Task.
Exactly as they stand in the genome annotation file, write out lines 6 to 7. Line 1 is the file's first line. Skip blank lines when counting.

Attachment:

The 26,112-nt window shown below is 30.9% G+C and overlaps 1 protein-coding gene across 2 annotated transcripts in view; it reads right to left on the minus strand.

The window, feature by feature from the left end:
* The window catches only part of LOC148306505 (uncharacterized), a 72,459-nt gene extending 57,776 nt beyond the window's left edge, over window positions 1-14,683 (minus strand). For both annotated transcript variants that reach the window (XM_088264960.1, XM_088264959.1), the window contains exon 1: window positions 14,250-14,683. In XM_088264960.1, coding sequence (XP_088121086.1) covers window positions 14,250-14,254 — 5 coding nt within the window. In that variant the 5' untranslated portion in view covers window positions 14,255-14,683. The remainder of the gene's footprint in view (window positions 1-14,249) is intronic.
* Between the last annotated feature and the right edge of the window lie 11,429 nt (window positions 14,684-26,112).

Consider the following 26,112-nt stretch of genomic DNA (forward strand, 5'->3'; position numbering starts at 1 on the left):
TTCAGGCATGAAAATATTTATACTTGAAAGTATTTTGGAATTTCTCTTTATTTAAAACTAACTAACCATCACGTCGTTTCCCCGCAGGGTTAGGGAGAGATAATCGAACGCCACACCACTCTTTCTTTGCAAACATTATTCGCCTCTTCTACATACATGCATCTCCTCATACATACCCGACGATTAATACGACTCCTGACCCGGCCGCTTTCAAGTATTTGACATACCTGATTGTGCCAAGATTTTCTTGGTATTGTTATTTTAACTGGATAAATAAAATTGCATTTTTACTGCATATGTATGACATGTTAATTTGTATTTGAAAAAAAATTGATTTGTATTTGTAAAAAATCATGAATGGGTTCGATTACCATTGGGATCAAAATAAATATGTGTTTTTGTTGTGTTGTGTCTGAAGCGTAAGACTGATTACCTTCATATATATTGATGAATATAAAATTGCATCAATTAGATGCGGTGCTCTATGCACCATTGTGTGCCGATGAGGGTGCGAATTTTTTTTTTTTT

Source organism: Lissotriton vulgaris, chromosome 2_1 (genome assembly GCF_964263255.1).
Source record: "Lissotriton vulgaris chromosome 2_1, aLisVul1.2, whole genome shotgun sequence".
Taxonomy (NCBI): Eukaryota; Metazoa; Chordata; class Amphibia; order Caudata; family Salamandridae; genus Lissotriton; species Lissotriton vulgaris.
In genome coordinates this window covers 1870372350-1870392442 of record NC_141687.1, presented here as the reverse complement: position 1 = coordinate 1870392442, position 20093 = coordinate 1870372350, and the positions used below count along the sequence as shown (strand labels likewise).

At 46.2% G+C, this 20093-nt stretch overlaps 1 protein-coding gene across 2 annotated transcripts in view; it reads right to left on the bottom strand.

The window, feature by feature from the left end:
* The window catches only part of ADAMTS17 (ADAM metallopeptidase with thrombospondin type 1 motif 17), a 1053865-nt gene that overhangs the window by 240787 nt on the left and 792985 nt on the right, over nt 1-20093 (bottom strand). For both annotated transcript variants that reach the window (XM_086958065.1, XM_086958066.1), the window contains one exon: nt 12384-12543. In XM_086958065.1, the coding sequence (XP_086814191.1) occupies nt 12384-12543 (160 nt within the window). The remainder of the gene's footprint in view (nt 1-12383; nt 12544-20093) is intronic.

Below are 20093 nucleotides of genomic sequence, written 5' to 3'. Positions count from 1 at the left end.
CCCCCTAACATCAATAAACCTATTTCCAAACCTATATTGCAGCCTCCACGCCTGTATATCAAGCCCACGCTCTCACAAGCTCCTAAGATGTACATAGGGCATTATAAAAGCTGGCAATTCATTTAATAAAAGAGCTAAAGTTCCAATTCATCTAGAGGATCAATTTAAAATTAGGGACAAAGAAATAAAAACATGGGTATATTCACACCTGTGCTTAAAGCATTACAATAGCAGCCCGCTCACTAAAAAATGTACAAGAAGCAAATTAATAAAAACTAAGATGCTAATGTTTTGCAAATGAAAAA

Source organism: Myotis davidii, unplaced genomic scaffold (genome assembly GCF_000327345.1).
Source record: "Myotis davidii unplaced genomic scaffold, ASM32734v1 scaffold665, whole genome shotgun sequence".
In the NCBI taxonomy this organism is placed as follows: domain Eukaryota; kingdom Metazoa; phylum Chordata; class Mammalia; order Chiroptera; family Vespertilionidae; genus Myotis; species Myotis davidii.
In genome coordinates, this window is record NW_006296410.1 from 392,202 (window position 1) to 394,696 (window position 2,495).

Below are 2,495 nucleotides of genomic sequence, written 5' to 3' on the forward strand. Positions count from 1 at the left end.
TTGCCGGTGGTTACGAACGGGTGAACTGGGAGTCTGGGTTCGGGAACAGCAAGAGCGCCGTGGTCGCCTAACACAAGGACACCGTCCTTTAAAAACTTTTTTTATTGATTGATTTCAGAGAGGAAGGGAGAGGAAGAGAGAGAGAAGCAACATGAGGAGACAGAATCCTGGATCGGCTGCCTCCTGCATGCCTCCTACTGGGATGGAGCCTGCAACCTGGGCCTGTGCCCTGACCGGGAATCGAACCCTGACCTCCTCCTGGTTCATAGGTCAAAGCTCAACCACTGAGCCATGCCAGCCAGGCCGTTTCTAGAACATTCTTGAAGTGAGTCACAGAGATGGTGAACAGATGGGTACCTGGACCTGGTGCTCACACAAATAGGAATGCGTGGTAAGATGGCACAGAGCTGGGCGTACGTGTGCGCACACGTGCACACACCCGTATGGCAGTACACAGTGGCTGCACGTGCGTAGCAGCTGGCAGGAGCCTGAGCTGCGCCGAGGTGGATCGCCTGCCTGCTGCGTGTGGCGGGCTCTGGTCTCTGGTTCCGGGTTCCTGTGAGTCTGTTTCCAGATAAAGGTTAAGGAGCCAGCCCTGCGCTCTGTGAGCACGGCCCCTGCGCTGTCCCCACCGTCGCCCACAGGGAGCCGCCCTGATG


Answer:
TTCAGGCATGAAAATATTTATACTTGAAAGTATTTTGGAATTTCTCTTTATTTAAAACTAACTAACCATCACGTCGTTTCCCCGCAGGGTTAGGGAGAGATAATCGAACGCCACACCACTCTTTCTTTGCAAACATTATTCGCCTCTTCTACATACATGCATCTCCTCATACATACCCGACGATTAATACGACTCCTGACCCGGCCGCTTTCAAGTATTTGACATACCTGATTGTGCCAAGATTTTCTTGGTATTGTTATTTTAACTGGATAAATAAAATTGCATTTTTACTGCATATGTATGACATGTTAATTTGTATTTGAAAAAAAATTGATTTGTATTTGTAAAAAATCATGAATGGGTTCGATTACCATTGGGATCAAAATAAATATGTGTTTTTGTTGTGTTGTGTCTGAAGCGTAAGACTGATTACCTTCATATATATTGATGAATATAAAATTGCATCAATTAGATGCGGTGCTCTATGCACCATTGTGTGCCGATGAGGGTGCGAATTTTTTTTTTTTT

Source organism: Lissotriton vulgaris, chromosome 2_1 (genome assembly GCF_964263255.1).